Category Archives: samples

Kaleef “Golden Brown”

Back in the day, you know, when Al Gore invented the Internet, I spent a hell of a lot of time on the Hieroglyphics message board. Peeps were trading tapes, mixes, CDs, records, you name it. You see, kids, this is how they did it before mp3 blogs. Mix tapes were meticulously recorded then sent out through real, actual mail.

Well, I still have a shit ton (heh, “shit ton”; that’s for Chris) of those mixes – yes, you might say I have tapes ‘n tapes. I’ve not taken the time to sort through and digitize them, though there are some gems in there. Like this track, Golden Brown by Kaleef. This was one of the greatest tracks I received on any mix, and I had (and still have) no clue who this Kaleef character is.

So I was quite thrilled to see the great Analog Giant drop a post with the original track from which Kaleef sampled. The song – also called Golden Brown – was composed by the Stranglers, yet another artist about which I admittedly know nothing.

No matter because this is one of my favorite exercises in listening to music, hip-hop especially: samples, how they’re used and finding the original source material from which the sample derived. I imagine if you’re a DJ or producer, the vast potential of sampling material must be overwhelming. This relatively unknown Kaleef track is probably indicative of the thousands of creative sample uses that go unnoticed.

Kaleef | Golden Brown
The Stranglers | Golden Brown (@ Analog Giant)

Here’s a few pics from Thursday night’s People Under the Stairs show with Psalm One and Time Machine. That was my first time seeing PUtS, and those guys bring serious energy with the good-time vibes.

Thes One and Double K are People Under the Stairs.

Double K rocks his T: “Hip-hop … is not on the radio.”


hes One ripped off some kid’s hat for this rap.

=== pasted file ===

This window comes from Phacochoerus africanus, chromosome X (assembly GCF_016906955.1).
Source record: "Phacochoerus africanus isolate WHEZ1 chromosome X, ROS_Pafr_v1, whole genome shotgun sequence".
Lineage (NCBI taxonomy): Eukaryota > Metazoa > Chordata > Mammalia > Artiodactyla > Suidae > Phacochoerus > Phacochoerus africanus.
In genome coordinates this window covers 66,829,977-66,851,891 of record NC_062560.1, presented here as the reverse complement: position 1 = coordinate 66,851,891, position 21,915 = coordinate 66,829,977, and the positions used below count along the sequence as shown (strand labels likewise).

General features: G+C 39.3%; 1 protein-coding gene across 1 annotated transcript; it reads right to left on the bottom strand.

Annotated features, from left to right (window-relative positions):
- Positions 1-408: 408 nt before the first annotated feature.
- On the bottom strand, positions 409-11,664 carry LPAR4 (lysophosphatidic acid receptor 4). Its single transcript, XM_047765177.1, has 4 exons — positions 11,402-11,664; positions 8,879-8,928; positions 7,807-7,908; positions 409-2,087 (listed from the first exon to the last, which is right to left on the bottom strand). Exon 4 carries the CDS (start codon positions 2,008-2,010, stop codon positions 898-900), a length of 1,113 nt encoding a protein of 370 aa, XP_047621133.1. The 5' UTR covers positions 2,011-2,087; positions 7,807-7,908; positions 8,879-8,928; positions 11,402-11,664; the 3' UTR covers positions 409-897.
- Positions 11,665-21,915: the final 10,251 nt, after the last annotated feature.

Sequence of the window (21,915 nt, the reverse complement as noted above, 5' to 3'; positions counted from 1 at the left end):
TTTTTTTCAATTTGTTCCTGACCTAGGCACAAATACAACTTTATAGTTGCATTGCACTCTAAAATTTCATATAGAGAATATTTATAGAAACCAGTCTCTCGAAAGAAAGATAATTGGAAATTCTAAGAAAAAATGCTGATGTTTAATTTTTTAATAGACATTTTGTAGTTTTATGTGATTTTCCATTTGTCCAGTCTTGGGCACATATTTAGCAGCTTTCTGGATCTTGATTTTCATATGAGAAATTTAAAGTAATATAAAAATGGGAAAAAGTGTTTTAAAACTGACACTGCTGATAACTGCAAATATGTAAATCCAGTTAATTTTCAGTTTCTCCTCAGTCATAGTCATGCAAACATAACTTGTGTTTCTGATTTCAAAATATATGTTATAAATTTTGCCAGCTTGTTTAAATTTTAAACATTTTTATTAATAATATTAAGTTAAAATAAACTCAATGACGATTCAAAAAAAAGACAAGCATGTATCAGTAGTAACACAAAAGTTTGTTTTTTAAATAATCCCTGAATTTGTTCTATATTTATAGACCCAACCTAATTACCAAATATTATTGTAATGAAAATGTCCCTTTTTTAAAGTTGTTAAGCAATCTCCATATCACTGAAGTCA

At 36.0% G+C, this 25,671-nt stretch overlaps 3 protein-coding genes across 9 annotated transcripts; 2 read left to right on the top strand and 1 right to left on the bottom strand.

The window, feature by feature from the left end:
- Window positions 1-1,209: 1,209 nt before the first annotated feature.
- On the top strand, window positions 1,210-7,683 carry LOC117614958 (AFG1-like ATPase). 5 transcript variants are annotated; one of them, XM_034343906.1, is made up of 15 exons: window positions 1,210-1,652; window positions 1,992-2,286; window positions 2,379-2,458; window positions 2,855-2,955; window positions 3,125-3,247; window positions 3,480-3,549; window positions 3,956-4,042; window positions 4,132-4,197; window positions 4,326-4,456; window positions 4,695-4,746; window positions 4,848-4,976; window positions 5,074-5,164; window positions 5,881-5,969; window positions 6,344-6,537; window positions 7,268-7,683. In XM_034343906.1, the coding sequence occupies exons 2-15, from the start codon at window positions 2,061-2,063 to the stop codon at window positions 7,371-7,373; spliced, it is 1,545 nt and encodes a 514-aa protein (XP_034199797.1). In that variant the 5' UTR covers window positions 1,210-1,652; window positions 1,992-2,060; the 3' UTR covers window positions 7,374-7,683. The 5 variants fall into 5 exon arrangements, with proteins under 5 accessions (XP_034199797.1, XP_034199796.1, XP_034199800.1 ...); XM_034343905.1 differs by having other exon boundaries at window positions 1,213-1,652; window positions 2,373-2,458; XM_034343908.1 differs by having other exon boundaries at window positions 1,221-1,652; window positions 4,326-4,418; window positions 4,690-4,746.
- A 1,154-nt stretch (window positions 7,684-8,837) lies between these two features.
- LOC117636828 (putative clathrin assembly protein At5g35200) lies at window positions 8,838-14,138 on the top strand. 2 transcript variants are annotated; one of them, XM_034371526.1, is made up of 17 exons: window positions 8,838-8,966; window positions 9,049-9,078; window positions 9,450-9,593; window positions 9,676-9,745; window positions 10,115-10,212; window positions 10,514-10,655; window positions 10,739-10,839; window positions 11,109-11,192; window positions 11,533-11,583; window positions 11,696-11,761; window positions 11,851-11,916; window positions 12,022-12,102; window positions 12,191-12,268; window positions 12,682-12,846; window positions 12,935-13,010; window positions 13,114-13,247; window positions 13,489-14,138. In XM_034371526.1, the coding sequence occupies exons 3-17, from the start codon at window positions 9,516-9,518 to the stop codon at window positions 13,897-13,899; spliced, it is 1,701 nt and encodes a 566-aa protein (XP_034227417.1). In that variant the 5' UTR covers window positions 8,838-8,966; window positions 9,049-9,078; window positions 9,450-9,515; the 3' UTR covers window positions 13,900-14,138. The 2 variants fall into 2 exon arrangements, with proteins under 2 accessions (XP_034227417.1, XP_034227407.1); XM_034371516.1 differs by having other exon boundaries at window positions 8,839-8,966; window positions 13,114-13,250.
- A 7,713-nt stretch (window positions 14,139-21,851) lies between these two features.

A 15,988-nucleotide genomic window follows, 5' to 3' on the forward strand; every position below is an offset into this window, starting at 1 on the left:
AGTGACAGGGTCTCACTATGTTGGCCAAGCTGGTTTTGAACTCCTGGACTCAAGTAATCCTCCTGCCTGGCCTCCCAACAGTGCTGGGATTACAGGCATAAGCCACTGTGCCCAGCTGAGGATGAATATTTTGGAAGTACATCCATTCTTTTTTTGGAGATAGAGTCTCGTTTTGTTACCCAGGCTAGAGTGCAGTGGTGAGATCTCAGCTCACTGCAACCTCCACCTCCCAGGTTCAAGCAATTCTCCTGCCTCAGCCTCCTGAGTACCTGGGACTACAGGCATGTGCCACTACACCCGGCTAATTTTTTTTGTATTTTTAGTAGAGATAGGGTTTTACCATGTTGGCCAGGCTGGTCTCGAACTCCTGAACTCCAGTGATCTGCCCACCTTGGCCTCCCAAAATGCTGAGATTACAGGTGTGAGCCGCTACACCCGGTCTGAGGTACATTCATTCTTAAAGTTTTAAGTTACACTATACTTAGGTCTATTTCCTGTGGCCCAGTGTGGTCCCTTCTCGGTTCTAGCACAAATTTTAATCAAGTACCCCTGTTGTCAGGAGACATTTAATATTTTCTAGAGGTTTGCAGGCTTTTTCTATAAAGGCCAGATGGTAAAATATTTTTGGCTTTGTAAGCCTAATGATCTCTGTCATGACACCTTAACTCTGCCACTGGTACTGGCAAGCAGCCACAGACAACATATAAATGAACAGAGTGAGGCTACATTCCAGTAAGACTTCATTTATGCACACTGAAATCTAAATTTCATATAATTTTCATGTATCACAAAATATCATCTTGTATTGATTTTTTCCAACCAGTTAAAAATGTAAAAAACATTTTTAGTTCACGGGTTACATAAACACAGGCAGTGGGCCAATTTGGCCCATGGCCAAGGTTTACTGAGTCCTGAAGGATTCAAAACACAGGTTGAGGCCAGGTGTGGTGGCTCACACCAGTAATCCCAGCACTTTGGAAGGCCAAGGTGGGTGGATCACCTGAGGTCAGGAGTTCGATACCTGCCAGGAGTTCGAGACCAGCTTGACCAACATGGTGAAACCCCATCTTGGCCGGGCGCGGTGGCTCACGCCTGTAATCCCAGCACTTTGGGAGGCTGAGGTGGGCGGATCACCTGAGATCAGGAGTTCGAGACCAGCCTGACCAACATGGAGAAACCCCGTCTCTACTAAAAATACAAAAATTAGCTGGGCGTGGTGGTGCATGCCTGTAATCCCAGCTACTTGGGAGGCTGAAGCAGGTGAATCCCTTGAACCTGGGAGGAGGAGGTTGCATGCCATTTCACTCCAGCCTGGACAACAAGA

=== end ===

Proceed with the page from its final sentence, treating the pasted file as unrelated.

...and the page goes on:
Cage samples Built to Spill: “Ballad of Worms”

Yesterday I was reading the excellent A.V. Club at The Onion, whose Random Rules is a regular feature with an artist who discusses shuffled songs on his/her iPod.

This week’s guest is Slug of Minnesota’s Atmosphere. Included among Slug’s wide-ranging shuffled stops (Tom Waits, Lifter Puller) was Built to Spill’s I Would Hurt a Fly. Slug tells us, “This is actually my favorite Built To Spill song ever, and it’s totally because of a rapper named Cage.” I like both artists but had no clue their paths ever crossed in the form of a hip-hop track.

Turns out, Cage (on El-P’s great Definitive Jux label) samples Hurt a Fly for a track called Ballad of Worms (2004, Eastern Conference: All Stars III) – which details, quite graphically at times, his sick girlfriend who is on her deathbed: “I tell her, keep her head up / Even though I gotta hold it up for her.”

In the hands of Cage, Doug Martsch’s lifted vocals (“I can’t get that sound you make out of my head … “) still depress but in a more macabre tone. The sampled strings and guitars sound even more haunting and desperate than in the original Built to Spill track.

A few points to be made here: For one, this is sampling at its best. Not so much in terms of creatively reworking the sampled source but in recognizing a mood in a lyric and giving it a different meaning in a new context.

Secondly, why aren’t we seeing more of this? That is, hip-hop artists sampling more current indie acts. The hurdle of clearing samples aside, this marriage of genres would go a long way to help squash whatever preconceived notions fans may have of either style. It’s a little more than intriguing that a respected underground MC is sampling an iconic indie-rock group. If you’re a Built to Spill fan, maybe you don’t run out and buy Cage’s albums, but he at least piques your interest. And we might safely assume that Cage had some working knowledge of Built to Spill’s catalog, meaning he’s probably a fan himself. At the very least, you have to respect that.

Cage | Ballad of Worms
Built to Spill | I Would Hurt a Fly

Post #200!: Tim Fite resuscitates Trunk Federation

One of the painfully obvious disadvantages of buying music digitally is the lack of liner notes. So it was only recently that I learned that Tim Fite sampled two Trunk Federation songs for his fantastic 2005 release Gone Ain’t Gone. In fact, Fite used samples only from albums he salvaged from the dollar bins.

As fate (Fite?) would have it, Trunk Federation got its start in the 1990s in Tempe, Ariz., which always seemed on the cusp of breaking out in the 90s as The Next Big City. Never quite worked out that way, but Trunk Federation gained a bit of cult following with three full-lengths: The Infamous Hamburger Tranfer (1997); The Curse of Miss Kitty (1998); and Lay the Hip (2000).